US20060229080 *8 Apr 200512 Oct 2006The Boeing CompanyNet-centric coordination channel (NCC)
US20060280172 *17 Sep 200414 Dec 2006British Telecommunications Public Ltd., Co.Virtual networks
US20070041345 *17 Aug 200522 Feb 2007Yarvis Mark DMethods and apparatus for providing an integrated multi-hop routing and cooperative diversity system
US20070076615 *2 Nov 20065 Apr 2007The Hong Kong University Of Science And TechnologyNon-Blocking Destination-Based Routing Networks
US20070097892 *28 Oct 20053 May 2007Tsang Yui MMulti-hop routing method with bandwidth reservation in wireless network
US20070263551 *12 May 200615 Nov 2007Motorola, Inc.Range equalization transceiver system and method of using same
US20080056136 *6 Sep 20066 Mar 2008Motorola, Inc.Method and apparatus for performing anonymous source routing
US20080080440 *30 Sep 20063 Apr 2008Yarvis Mark DDevice interfaces to integrate cooperative diversity and mesh networking
US20080107044 *2 Aug 20078 May 2008Trellisware Technologies, Inc.Methods and apparatus for network communication via barrage relay onto an independent medium allocation
US20080112326 *9 Nov 200715 May 2008Avaya Technology LlcLoad-Balancing Routes In Multi-Hop Ad-Hoc Wireless Networks
US20080112355 *9 Nov 200715 May 2008Avaya Technology LlcMulti-Hop Ad-hoc Wireless Networks That Support Non-Multi-Hop Wireless Terminals
US20080117823 *9 Nov 200722 May 2008Avaya Technology LlcDetection and Handling of Lost Messages During Load-Balancing Routing Protocols
US20080130664 *26 Apr 20075 Jun 2008Samsung Electronics Co., Ltd.Method and apparatus for establishing multipath in heterogeneous interface environment
US20080198789 *11 Apr 200821 Aug 2008Trellisware Technologies, Inc.Method and system for establishing cooperative routing in wireless networks
US20080300889 *31 May 20074 Dec 2008International Business Machines CorporationFormation and rearrangement of lender devices that perform multiplexing functions
US20080300890 *31 May 20074 Dec 2008International Business Machines CorporationPrice offerings for bandwidth-sharing ad hoc networks
US20080301039 *31 May 20074 Dec 2008International Business Machines CorporationSystem and method for fair-sharing in bandwidth sharing ad-hoc networks
US20090028064 *29 Sep 200829 Jan 2009General Dynamics C4 Systems, Inc.Method and system for capacity analysis for on the move adhoc wireless packet-switched networks
US20090313528 *6 Oct 200817 Dec 2009Trellisware Technologies, Inc.Method and System for Cooperative Communications with Minimal Coordination
US20100128653 *28 Mar 200827 May 2010British Telecommunications Pulbic LimitedAd hoc communication system
US20110280246 *16 Jun 201117 Nov 2011Sony CorporationCommunication system, communication method, communication terminal device, control method thereof, and program
US20120314622 *27 Aug 201213 Dec 2012International Business Machines CorporationFormation and rearrangement of lender devices that perform multiplexing functions
US20150288563 *23 Jun 20158 Oct 2015International Business Machines CorporationFormation and rearrangement of lender devices that perform multiplexing functions
US20160192413 *8 Mar 201630 Jun 2016Sony CorporationWireless communication system, wireless communication apparatus, wireless communication method, and computer program
CN101243655B3 Aug 20066 Mar 2013英特尔公司Methods and apparatuses for providing an integrated multi-hop routing and cooperative diversity system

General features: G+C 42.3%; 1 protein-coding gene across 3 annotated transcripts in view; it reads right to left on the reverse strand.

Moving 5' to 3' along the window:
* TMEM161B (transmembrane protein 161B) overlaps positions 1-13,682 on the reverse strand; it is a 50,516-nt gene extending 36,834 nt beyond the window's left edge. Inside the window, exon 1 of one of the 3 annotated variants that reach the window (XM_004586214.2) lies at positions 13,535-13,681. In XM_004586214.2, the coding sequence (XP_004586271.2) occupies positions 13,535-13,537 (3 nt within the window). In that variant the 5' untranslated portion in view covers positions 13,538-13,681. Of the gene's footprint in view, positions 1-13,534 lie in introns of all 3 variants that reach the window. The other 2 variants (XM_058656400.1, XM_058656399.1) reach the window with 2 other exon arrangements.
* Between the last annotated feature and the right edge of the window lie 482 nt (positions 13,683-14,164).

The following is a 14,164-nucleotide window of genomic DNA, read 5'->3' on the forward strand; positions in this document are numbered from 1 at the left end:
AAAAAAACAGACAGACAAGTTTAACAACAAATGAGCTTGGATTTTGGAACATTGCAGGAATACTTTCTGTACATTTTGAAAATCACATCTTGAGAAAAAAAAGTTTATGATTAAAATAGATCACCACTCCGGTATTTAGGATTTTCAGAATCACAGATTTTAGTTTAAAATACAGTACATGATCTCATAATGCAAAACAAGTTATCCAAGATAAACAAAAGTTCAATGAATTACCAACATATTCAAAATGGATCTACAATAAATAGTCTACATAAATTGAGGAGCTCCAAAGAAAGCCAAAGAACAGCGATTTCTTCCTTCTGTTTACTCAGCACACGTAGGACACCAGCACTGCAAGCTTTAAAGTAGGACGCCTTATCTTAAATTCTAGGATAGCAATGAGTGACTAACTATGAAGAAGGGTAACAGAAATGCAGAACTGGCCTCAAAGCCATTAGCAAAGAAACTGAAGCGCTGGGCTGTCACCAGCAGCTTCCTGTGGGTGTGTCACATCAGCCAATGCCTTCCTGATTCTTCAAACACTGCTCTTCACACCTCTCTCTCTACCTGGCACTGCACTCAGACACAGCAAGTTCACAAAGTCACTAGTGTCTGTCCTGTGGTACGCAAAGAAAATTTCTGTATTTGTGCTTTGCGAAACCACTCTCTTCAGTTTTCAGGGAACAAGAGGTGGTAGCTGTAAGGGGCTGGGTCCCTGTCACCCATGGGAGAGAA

CN102395174A *29 Jun 201128 Mar 2012电子科技大学Anti-interference routing method used for ad hoc network
CN102595458A *16 Mar 201218 Jul 2012电子科技大学Distributed multi-path route-healing method
CN104378840A *1 Dec 201425 Feb 2015苏州市欧博锐自动化科技有限公司Method for temporary direct communication between indirect communication nodes
EP1982436A2 *8 Feb 200722 Oct 2008Securaplane Technologies Inc.Wireless data bus
EP1982436A4 *8 Feb 200721 Jul 2010Securaplane Technologies IncWireless data bus
EP2109228A1 *30 Oct 200814 Oct 2009Trellisware Technologies, Inc.Method and system for establishing cooperative routing in wireless networks
WO2007021602A1 *3 Aug 200622 Feb 2007Intel CorporationMethods and apparatus for providing an integrated multi-hop routing and cooperative diversity system
WO2007048349A1 *27 Oct 20063 May 2007Hong Kong Applied Science And Technology Research Institute Co., Ltd.Multi-hop routing method with bandwidth reservation in wireless network
WO2009047440A2 *16 Sep 200816 Apr 2009France TelecomChannel selection and routing in an ad hoc network based on channel alternation
WO2009047440A3 *16 Sep 20083 Sep 2009France TelecomChannel selection and routing in an ad hoc network based on channel alternation
WO2010122163A1 *23 Apr 201028 Oct 2010Sagem Communications SasMethod for calculating the cost of a communication link between nodes of a communication network
Classifications
U.S. Classification370/338, 370/400
International ClassificationH04L12/56, H04B7/26, H04L12/28, H04B7/15, H04W40/12, H04W40/24, H04W40/02, H04W84/18, H04W40/14
Cooperative ClassificationH04W40/12, H04W84/18, H04W40/28, H04W40/14, H04L45/26, H04W40/02, H04W40/246
European ClassificationH04L45/26, H04W40/02
Legal Events
DateCodeEventDescription
5 Aug 2002ASAssignment
Owner name: HARRIS CORPORATION, FLORIDA
Free format text: ASSIGNMENT OF ASSIGNORS INTEREST;ASSIGNOR:BILLHARTZ, THOMAS JAY;REEL/FRAME:013176/0876
Effective date: 20020719
13 Oct 2009FPAYFee payment
Year of fee payment: 4
11 Oct 2013FPAYFee payment
Year of fee payment: 8
11 Oct 2017MAFP
Free format text: PAYMENT OF MAINTENANCE FEE, 12TH YEAR, LARGE ENTITY (ORIGINAL EVENT CODE: M1553)
Year of fee payment: 12